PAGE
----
How to Stop a Puppy from Biting and Nipping
For young puppies, biting and nipping are
natural behaviours. When they are very young puppies learn to play by wrestling
with their litter
mates. However, as they don’t
have hands, they often grab onto each other by biting and nipping each other. Although this
behaviour is natural and normal, you must nonetheless have a zero tolerance level towards it. From day one, biting and nipping must be unacceptable towards other dogs, other animals, and especially
people. If you do not stop this behaviour when they are puppies, they will continue to do it when
they are adults. Dogs must be taught that putting their teeth on any skin, but especially human
skin, is forbidden. A single dog bite is enough for the authorities to take a dog away
and destroy him.
Here are some guidelines that you should follow to ensure that your puppy doesn’t start down the biting and nipping
1) Always be
consistent. Don’t allow biting during play, and then try and stop it at other
times. Biting is always wrong and should always be corrected.
2) Don’t play games in
which you pit your strength against your dogs, like tug of war or wrestling. This encourages
your dog to see you (and therefore other humans) as equals, and will encourage biting.
3) Don’t allow a puppy to
chase children, nipping at their heals.
4) Teach your children to
play quietly with your puppy. No roughhousing allowed. Your puppy must not see your children as littermates.
5) Don’t allow your puppy
to grab his leash, chew on it, or mouth it.
If you follow all of the above rules, and your puppy is still threatening to bite, take the following corrective
1) Carry a squirt bottle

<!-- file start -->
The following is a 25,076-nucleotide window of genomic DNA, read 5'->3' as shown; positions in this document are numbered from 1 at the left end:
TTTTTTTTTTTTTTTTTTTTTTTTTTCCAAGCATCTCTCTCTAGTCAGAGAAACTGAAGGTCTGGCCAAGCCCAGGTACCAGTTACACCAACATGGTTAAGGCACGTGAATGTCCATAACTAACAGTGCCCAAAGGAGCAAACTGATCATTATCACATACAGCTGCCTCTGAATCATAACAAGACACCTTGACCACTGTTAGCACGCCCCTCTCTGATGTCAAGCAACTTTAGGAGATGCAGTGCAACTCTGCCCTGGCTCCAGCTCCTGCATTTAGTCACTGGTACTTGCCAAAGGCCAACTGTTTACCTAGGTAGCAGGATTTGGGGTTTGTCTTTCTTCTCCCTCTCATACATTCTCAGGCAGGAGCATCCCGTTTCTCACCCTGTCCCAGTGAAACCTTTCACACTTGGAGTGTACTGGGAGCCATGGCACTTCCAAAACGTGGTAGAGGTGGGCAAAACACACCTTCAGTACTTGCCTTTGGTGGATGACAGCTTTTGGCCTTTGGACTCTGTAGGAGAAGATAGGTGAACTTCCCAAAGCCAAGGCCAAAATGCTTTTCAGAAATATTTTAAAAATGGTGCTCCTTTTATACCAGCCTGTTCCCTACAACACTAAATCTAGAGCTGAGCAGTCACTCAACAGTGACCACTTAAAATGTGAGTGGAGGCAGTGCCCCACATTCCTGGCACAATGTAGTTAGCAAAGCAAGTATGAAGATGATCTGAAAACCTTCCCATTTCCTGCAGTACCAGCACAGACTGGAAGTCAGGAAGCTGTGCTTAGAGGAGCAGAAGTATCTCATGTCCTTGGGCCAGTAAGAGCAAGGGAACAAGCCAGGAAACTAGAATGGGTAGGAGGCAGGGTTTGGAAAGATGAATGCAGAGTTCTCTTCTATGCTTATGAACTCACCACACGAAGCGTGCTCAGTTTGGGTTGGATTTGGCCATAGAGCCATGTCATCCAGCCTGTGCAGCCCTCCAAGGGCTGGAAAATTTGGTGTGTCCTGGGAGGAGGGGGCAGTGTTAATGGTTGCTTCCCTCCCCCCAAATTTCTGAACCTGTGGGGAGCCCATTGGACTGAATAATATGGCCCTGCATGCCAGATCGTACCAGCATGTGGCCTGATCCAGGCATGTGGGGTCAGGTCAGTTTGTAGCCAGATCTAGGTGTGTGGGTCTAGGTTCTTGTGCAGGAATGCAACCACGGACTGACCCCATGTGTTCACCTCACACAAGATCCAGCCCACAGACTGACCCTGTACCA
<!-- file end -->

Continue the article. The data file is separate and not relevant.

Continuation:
filled with 1/8 vinegar and 7/8 water. If you puppy is nipping at your heals, give him a spray
while saying “Acck! No Bite!” Praise him gently when he back off.
2) If you have your hands
on your puppy when he tries to nip you, use one hand to grab his collar (or the scruff of his neck) while you use the other one to grab his
snout to keep it closed. Repeat the “acck! No Bite!” command while keeping his snout gently
but firmly closed. You will want to keep his snout closed until your puppy visibly
relaxes. Make sure you wait your puppy out on this.
3) If he tries to bite you
or anyone else, give the “acck! No Bite!” command and immediately put him in his crate. Leave
him alone for a bit so that he can think about what he did.
Whenever you discipline your puppy for biting, make
sure that you never lose your temper. If you do, your puppy will pick up on this, which will only
make him more aggressive.
Here’s another interesting point. When you give the
“acck! No bite!” command, you are actually trying to simulate what happens in a
litter. If a puppy bites one of his siblings too hard, the sibling will let out a yelp and the
puppy will back off. This is how puppies learn how much they can bite without causing
injury. However, if a puppy is removed from his mother too soon, he may never learn
this. What you must do is to get across to your puppy that no amount of biting, no matter how
gently applied, is acceptable. This is why you need to instantly yelp “Ack! No Bite” whenever
your puppy even attempts to nip.
It needs to be pointed out that the above advice is only meant for puppies. If you
have a dog that is a biter, you need to see a professional trainer or animal behaviourist immediately. Only professional help can potentially save your dog from this destructive behaviour.
PS If you are still having trouble with your puppy nipping and biting, you should check out the dog training program that Dove Cresswell has put together. Dove trains dogs for film and television in
Hollywoon North (otherwise known as Vancouver, Canada, my hometown!). Her program uses online video's, which makes it very easy to
understand. Click here or on the picture to the right to learn more.